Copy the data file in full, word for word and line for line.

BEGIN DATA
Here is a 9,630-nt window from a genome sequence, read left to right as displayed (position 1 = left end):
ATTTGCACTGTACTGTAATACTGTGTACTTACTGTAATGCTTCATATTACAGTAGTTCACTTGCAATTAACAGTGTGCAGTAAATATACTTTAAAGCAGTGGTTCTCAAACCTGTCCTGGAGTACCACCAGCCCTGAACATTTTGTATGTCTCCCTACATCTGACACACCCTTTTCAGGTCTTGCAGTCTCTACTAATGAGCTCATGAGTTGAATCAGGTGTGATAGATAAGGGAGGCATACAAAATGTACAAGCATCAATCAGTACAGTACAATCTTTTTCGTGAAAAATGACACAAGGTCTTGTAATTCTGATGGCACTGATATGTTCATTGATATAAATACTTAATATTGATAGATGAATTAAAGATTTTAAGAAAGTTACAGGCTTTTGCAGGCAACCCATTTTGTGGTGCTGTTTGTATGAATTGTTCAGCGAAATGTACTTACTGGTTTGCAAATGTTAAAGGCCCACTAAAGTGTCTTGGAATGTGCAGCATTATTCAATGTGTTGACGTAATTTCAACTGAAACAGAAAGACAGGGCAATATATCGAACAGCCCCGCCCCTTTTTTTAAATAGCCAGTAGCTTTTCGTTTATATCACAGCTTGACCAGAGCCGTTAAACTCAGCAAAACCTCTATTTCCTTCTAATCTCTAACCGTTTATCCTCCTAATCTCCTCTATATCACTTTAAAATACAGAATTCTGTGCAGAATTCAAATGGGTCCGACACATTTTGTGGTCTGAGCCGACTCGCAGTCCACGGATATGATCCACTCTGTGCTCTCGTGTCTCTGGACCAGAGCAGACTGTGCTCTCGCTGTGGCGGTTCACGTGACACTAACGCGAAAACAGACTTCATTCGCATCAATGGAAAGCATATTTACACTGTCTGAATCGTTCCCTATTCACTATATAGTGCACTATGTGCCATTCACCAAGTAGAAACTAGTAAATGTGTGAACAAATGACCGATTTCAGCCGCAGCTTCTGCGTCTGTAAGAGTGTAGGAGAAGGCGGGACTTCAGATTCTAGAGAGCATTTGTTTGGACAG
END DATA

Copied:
Here is a 9,630-nt window from a genome sequence, read left to right as displayed (position 1 = left end):
ATTTGCACTGTACTGTAATACTGTGTACTTACTGTAATGCTTCATATTACAGTAGTTCACTTGCAATTAACAGTGTGCAGTAAATATACTTTAAAGCAGTGGTTCTCAAACCTGTCCTGGAGTACCACCAGCCCTGAACATTTTGTATGTCTCCCTACATCTGACACACCCTTTTCAGGTCTTGCAGTCTCTACTAATGAGCTCATGAGTTGAATCAGGTGTGATAGATAAGGGAGGCATACAAAATGTACAAGCATCAATCAGTACAGTACAATCTTTTTCGTGAAAAATGACACAAGGTCTTGTAATTCTGATGGCACTGATATGTTCATTGATATAAATACTTAATATTGATAGATGAATTAAAGATTTTAAGAAAGTTACAGGCTTTTGCAGGCAACCCATTTTGTGGTGCTGTTTGTATGAATTGTTCAGCGAAATGTACTTACTGGTTTGCAAATGTTAAAGGCCCACTAAAGTGTCTTGGAATGTGCAGCATTATTCAATGTGTTGACGTAATTTCAACTGAAACAGAAAGACAGGGCAATATATCGAACAGCCCCGCCCCTTTTTTTAAATAGCCAGTAGCTTTTCGTTTATATCACAGCTTGACCAGAGCCGTTAAACTCAGCAAAACCTCTATTTCCTTCTAATCTCTAACCGTTTATCCTCCTAATCTCCTCTATATCACTTTAAAATACAGAATTCTGTGCAGAATTCAAATGGGTCCGACACATTTTGTGGTCTGAGCCGACTCGCAGTCCACGGATATGATCCACTCTGTGCTCTCGTGTCTCTGGACCAGAGCAGACTGTGCTCTCGCTGTGGCGGTTCACGTGACACTAACGCGAAAACAGACTTCATTCGCATCAATGGAAAGCATATTTACACTGTCTGAATCGTTCCCTATTCACTATATAGTGCACTATGTGCCATTCACCAAGTAGAAACTAGTAAATGTGTGAACAAATGACCGATTTCAGCCGCAGCTTCTGCGTCTGTAAGAGTGTAGGAGAAGGCGGGACTTCAGATTCTAGAGAGCATTTGTTTGGACAG